Artificial intelligence (AI) has assumed a growing influence within financial services in recent years, affecting areas such as credit decisions, risk management, fraud detection, and stress testing. And for many fintechs, it has been baked into the process from the outset, to the extent that usage of AI in the fintech market registered $6 billion in 2019 and is expected to reach $22 billion by 2025. Economic fallout from the pandemic, however, has accelerated the timetable for financial services firms to become mass adopters of AI and harness its predictive powers sooner rather than later. For digitally native fintechs, many of which have already embraced AI and its capabilities, this offers the opportunity to invest further in the technology and capitalise on the tools available to accelerate their journeys. Fintechs across the world are dealing with the effects of Covid-19 and face an uphill challenge in containing the impact of it on the financial system and broader economy. With rising unemployment and stagnated economies, individuals and companies are struggling with debt, while the world in general is awash in credit risk.
The COVID-19 pandemic is not just a health crisis, but a socio-economic crisis as well. The global economy is projected to decline sharply this year, owing to the disruptions in global markets and value chains. The pandemic-triggered global economic recession will likely be the deepest one in advanced economies since World War II and the first output contraction in emerging and developing economies in at least the past six decades, according to the World Bank's latest Global Economic Prospects report. COVID-19-related confinement measures such as nationwide lockdowns, travel bans, border closures, and social distancing have impacted every individual and organization, regardless of its size, in one way or the other. Overall, the crisis has changed the way we socialize, work, learn, and perform basic day-to-day activities.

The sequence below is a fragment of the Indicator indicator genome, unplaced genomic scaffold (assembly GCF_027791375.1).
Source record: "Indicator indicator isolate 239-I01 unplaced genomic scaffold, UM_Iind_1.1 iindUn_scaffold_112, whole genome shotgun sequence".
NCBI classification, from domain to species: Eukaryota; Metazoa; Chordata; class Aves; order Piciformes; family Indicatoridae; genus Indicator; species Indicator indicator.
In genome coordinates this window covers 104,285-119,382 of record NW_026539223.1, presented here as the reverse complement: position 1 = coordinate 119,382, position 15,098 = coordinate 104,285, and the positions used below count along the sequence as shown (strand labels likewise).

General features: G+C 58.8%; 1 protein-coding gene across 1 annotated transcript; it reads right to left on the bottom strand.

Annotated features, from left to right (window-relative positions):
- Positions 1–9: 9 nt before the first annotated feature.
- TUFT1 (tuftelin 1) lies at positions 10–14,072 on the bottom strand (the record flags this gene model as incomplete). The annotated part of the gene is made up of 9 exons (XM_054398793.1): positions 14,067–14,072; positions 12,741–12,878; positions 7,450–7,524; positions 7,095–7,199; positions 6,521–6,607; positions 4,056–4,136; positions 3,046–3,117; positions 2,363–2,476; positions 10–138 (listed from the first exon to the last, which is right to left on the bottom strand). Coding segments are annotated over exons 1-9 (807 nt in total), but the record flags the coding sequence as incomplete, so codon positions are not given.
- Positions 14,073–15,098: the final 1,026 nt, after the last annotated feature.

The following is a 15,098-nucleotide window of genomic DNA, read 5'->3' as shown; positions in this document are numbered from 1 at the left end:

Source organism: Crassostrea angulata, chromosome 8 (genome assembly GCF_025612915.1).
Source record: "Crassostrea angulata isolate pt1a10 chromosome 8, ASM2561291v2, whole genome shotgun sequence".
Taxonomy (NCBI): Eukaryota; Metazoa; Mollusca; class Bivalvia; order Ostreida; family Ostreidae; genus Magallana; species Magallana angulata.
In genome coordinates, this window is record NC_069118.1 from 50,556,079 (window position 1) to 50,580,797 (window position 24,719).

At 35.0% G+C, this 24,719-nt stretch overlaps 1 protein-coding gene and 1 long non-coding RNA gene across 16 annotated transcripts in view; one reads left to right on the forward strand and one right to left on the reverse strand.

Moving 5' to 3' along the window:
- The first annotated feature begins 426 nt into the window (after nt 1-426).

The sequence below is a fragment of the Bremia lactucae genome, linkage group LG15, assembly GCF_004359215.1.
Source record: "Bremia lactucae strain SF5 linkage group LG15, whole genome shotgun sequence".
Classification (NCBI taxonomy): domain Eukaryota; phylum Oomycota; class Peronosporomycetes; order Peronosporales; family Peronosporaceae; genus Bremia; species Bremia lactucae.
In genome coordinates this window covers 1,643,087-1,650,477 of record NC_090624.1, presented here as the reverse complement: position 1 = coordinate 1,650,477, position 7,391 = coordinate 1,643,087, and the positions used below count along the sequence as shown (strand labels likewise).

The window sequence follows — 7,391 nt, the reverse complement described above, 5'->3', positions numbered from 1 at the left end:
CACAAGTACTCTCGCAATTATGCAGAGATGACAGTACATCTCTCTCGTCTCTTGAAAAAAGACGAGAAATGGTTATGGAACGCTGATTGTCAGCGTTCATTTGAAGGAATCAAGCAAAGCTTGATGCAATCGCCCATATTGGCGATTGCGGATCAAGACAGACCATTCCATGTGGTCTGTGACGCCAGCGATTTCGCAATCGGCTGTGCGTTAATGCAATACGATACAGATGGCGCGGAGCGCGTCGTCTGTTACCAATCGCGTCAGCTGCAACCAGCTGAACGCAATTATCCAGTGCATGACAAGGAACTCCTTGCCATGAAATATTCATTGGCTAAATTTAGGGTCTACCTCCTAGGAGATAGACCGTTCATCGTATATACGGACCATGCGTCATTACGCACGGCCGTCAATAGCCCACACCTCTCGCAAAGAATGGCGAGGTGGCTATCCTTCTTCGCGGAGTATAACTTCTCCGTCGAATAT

The world of finance is changing. Since the financial crash in 2008, there has been a slow but steady move away from traditional finance models, as the value of embedding deeper approaches to social and environmental issues has become increasingly clear. Now, the world has taken a shocking blow from the COVID-19 pandemic. The tragic deaths, lost livelihoods, and curtailed freedoms are unprecedented, and no-one can tell how or when the global economy will recover from a downturn of this speed and scale. As we tackle one of the biggest global crises of our time, and look to rebuild in a way that ensures we emerge from this stronger and more resilient, sustainable finance – in other words, finance that takes account of positive and negative social and environmental factors, particularly the factors that tend to play out over the medium to long-term – will be more critical than ever.
Artificial Intelligence help, Even before Covid-19, Pakistan was dealing with multi-pronged crises, ranging from the economy to health, and digital rights. The pandemic, however, has significantly exacerbated the crises. Artificial Intelligence help, The precipitously rising problems have, in turn, given rise to global calls for similarly urgent solutions. In a world, where social distancing has become a basic necessity to fight the pandemic, digitization is an integral part of any solutions. Artificial Intelligence (AI) and big data have been its vanguards.
The COVID-19 crisis highlighted and amplified the gap between what consumers expect their financial institution to provide and what many traditional financial institutions were able to deliver. Many financial institutions were not prepared to open new accounts without a visit to the branch, and even more organizations could not facilitate small business Paycheck Protection Program (PPP) loans without significant friction. Some institutions even struggled with personalization of messages and adjustments to policies related to direct deposit of benefit checks. The good news is that many organizations have worked overtime to fix many of the customer facing issues related to digital banking capabilities and have given indications that back-office initiatives have increased in priority since the COVID-19 shutdown. With organizations in all industries working to provide hyper-personalized digital experiences, there has never been a more dramatic call to action than what has occurred during this pandemic.